I felt a little bit let down that the whole thing had been a scam. They hadn’t seen me as a leader in my field, being in business doing website design and programming for 17 years. They saw me as a gullible small business owner who may be desperate to do anything to drive more traffic to my website. The next day I went to their website to see if my interview had been posted. I listened to about 2 minutes of the awkward gaps between my responses and the interviewer’s questions, to my stilted and unfocused answers and had to click the pause button. It was truly as bad as I remembered. There was no way that anyone would want to listen to 1/2 hour of that.

The thing is, if someone had called me after the interview and said, “how did you feel about that? It was a little rough around the edges but with coaching, it could be a great tool for promoting your business, here is how..” I might have listened and actually considered it. However, to tell me I was a star performer in order to sell me $1500 worth of advertising when I knew that the interview was a disaster, put the legitimacy of their whole business in question.

The interview was a good experience. The next time I sign up for one, I am going to definitely get the real list of questions before hand and I’m going to practice. I want my answers to be useful information and interesting to listeners, and, if the radio spot costs money, I am going to thoroughly research the station before hand and make sure it is one that people and most especially my clients, are actually listening to.

So, I guess what I want to communicate is that if someone approaches you with a sales pitch riddled with what they think you want to hear instead of the truth, be careful. And if you are in sales and pitching a radio spot to me, don’t lie.  I wouldn’t be successful in my business if I wasn’t able to look at my work with constructive criticism in order to improve it, and the same goes for my public speaking.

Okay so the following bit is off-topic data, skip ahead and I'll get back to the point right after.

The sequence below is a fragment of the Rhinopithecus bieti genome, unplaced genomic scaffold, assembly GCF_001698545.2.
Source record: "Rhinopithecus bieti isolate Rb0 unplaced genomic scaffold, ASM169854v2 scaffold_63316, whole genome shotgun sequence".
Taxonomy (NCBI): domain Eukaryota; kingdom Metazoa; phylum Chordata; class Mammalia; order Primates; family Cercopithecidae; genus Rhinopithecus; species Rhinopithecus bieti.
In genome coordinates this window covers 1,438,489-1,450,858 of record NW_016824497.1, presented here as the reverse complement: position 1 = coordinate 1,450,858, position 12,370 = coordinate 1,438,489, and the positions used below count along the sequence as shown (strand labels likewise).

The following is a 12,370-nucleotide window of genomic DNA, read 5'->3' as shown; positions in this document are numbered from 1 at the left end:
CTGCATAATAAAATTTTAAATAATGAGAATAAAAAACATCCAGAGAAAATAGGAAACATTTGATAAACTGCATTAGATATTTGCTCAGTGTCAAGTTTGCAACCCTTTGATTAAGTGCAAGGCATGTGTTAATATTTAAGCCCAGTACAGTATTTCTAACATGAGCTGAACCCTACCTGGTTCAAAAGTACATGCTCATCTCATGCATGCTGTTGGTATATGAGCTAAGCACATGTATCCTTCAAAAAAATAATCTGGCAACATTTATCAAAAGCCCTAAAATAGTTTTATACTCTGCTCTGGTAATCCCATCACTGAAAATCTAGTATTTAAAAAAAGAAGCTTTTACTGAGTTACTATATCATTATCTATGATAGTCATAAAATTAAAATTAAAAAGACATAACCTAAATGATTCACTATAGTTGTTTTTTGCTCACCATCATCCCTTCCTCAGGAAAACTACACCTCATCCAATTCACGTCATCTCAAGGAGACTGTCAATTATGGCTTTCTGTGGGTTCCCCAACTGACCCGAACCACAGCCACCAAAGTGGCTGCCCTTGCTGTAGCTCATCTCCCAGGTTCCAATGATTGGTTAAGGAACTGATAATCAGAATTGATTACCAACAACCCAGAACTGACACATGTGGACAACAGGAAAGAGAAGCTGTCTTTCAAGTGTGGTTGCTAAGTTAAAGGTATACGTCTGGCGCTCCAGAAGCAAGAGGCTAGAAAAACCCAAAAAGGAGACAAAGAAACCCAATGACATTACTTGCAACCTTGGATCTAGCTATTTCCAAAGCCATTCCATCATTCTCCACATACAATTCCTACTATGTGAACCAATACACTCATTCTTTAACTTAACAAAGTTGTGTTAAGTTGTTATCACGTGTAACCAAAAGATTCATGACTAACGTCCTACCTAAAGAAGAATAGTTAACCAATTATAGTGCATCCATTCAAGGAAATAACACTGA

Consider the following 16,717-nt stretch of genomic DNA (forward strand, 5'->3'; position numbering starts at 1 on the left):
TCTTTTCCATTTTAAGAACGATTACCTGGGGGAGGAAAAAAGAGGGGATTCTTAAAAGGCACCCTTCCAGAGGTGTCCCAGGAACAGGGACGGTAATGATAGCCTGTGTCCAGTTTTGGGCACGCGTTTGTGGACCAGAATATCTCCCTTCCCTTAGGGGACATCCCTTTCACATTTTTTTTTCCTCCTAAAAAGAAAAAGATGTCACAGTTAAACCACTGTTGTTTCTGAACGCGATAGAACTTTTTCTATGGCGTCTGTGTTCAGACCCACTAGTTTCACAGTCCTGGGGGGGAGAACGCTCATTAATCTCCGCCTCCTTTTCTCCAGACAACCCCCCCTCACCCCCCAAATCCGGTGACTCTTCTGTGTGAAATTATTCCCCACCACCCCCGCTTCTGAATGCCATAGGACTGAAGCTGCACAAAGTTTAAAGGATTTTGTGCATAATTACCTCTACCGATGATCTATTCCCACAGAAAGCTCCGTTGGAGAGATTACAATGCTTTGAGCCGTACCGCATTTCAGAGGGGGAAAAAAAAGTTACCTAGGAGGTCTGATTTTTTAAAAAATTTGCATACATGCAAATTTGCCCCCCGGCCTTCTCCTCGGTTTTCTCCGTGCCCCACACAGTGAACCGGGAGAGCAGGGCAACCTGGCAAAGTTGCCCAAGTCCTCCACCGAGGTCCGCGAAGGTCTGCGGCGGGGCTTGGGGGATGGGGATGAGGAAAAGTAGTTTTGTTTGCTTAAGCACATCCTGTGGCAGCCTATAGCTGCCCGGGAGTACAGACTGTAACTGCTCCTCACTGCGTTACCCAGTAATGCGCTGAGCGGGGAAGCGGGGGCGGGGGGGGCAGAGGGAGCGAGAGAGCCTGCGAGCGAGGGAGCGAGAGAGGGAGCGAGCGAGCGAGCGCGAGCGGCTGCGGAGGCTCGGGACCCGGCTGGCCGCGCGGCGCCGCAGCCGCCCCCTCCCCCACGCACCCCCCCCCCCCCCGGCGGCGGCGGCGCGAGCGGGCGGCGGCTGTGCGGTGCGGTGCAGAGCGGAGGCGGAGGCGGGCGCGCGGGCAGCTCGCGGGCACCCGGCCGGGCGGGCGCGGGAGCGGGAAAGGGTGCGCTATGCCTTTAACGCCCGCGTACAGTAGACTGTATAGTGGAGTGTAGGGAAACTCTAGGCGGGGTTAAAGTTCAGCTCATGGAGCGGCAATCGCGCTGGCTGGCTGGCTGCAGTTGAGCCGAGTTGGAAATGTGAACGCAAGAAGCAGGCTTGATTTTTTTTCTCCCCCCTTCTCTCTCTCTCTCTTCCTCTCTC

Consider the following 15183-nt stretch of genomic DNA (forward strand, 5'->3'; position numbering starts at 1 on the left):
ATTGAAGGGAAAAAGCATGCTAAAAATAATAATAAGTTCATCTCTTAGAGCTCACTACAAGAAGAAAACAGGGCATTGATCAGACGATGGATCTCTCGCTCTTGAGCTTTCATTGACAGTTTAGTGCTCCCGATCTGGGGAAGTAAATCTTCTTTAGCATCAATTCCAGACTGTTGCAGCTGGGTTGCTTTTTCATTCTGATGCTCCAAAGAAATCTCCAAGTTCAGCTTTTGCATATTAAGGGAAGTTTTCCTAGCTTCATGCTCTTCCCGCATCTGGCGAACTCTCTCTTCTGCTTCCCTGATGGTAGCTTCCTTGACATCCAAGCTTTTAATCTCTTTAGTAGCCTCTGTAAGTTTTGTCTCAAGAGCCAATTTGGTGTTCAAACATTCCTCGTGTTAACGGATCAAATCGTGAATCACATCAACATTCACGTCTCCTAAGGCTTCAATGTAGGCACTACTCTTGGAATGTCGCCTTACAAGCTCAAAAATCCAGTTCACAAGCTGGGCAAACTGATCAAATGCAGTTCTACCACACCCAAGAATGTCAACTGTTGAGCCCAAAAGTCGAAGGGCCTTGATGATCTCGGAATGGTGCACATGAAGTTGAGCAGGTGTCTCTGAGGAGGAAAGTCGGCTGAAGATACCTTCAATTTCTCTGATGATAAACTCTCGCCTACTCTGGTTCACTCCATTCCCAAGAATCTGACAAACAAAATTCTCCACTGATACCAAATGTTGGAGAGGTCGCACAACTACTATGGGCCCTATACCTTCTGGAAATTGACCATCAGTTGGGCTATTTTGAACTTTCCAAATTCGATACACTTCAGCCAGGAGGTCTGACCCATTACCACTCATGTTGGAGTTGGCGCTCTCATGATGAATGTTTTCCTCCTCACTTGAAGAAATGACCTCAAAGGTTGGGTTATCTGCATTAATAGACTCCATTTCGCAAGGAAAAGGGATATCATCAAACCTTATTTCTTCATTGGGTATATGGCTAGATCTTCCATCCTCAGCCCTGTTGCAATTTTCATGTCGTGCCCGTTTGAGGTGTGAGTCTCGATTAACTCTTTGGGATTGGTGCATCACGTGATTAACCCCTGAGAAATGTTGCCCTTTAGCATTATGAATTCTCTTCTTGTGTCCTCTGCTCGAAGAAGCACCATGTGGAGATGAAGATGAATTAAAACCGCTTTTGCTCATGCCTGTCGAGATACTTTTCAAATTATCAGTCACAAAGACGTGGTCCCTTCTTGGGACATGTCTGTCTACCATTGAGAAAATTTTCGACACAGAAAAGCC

Link to my interview here: spotlightradio


Looking at popular web building platforms with an eye to SEO

Alison Shaw and Sue Dawson asked Kathleen Forsythe and me to give a presentation at one of the weekend retreats offered by their mentorship program. Kathleen designed their site, and I programmed it with a custom content management system, so they immediately thought of us when looking for speakers who could address the subject of website design.

Sue asked me specifically to address some of the popular web building platforms with an eye to how friendly they are to the search engines. After my presentation, Kathleen spoke from a graphic designer’s perspective on custom website design.

For my research, I looked at different websites built on squarespace, weebly, wix, smugmug and foliolink with to see how they appear to the search engines. On the left of each slide is a screen shot of the page, and on the right is what a search engine bot would see.